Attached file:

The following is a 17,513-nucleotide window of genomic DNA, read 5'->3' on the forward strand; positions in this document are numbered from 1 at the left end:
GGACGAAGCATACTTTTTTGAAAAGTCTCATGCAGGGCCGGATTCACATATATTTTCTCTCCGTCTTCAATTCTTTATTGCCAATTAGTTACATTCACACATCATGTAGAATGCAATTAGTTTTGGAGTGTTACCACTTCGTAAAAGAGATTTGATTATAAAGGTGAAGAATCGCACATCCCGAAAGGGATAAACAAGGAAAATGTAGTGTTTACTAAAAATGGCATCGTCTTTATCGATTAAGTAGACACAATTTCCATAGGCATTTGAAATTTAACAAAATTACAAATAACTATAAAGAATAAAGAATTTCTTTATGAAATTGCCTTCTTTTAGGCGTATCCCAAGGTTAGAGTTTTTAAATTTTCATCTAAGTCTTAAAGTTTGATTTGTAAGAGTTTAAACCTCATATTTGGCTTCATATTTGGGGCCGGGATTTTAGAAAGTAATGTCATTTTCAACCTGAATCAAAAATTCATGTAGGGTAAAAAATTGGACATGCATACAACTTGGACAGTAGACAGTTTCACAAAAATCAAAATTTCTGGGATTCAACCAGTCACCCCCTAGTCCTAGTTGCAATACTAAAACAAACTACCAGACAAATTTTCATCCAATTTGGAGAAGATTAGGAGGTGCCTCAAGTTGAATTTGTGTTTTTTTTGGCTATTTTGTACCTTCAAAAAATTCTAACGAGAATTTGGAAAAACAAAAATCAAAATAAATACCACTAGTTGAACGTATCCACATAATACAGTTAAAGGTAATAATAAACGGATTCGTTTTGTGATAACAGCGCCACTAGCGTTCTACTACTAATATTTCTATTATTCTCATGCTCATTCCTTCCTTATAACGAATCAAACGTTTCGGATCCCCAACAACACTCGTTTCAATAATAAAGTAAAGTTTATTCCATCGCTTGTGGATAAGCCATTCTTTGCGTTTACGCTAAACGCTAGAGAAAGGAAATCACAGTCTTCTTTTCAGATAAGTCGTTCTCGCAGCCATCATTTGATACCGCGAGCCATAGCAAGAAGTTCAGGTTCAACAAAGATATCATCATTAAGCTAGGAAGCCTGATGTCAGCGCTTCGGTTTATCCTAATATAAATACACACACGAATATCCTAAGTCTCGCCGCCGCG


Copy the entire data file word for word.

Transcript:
The following is a 17,513-nucleotide window of genomic DNA, read 5'->3' on the forward strand; positions in this document are numbered from 1 at the left end:
GGACGAAGCATACTTTTTTGAAAAGTCTCATGCAGGGCCGGATTCACATATATTTTCTCTCCGTCTTCAATTCTTTATTGCCAATTAGTTACATTCACACATCATGTAGAATGCAATTAGTTTTGGAGTGTTACCACTTCGTAAAAGAGATTTGATTATAAAGGTGAAGAATCGCACATCCCGAAAGGGATAAACAAGGAAAATGTAGTGTTTACTAAAAATGGCATCGTCTTTATCGATTAAGTAGACACAATTTCCATAGGCATTTGAAATTTAACAAAATTACAAATAACTATAAAGAATAAAGAATTTCTTTATGAAATTGCCTTCTTTTAGGCGTATCCCAAGGTTAGAGTTTTTAAATTTTCATCTAAGTCTTAAAGTTTGATTTGTAAGAGTTTAAACCTCATATTTGGCTTCATATTTGGGGCCGGGATTTTAGAAAGTAATGTCATTTTCAACCTGAATCAAAAATTCATGTAGGGTAAAAAATTGGACATGCATACAACTTGGACAGTAGACAGTTTCACAAAAATCAAAATTTCTGGGATTCAACCAGTCACCCCCTAGTCCTAGTTGCAATACTAAAACAAACTACCAGACAAATTTTCATCCAATTTGGAGAAGATTAGGAGGTGCCTCAAGTTGAATTTGTGTTTTTTTTGGCTATTTTGTACCTTCAAAAAATTCTAACGAGAATTTGGAAAAACAAAAATCAAAATAAATACCACTAGTTGAACGTATCCACATAATACAGTTAAAGGTAATAATAAACGGATTCGTTTTGTGATAACAGCGCCACTAGCGTTCTACTACTAATATTTCTATTATTCTCATGCTCATTCCTTCCTTATAACGAATCAAACGTTTCGGATCCCCAACAACACTCGTTTCAATAATAAAGTAAAGTTTATTCCATCGCTTGTGGATAAGCCATTCTTTGCGTTTACGCTAAACGCTAGAGAAAGGAAATCACAGTCTTCTTTTCAGATAAGTCGTTCTCGCAGCCATCATTTGATACCGCGAGCCATAGCAAGAAGTTCAGGTTCAACAAAGATATCATCATTAAGCTAGGAAGCCTGATGTCAGCGCTTCGGTTTATCCTAATATAAATACACACACGAATATCCTAAGTCTCGCCGCCGCG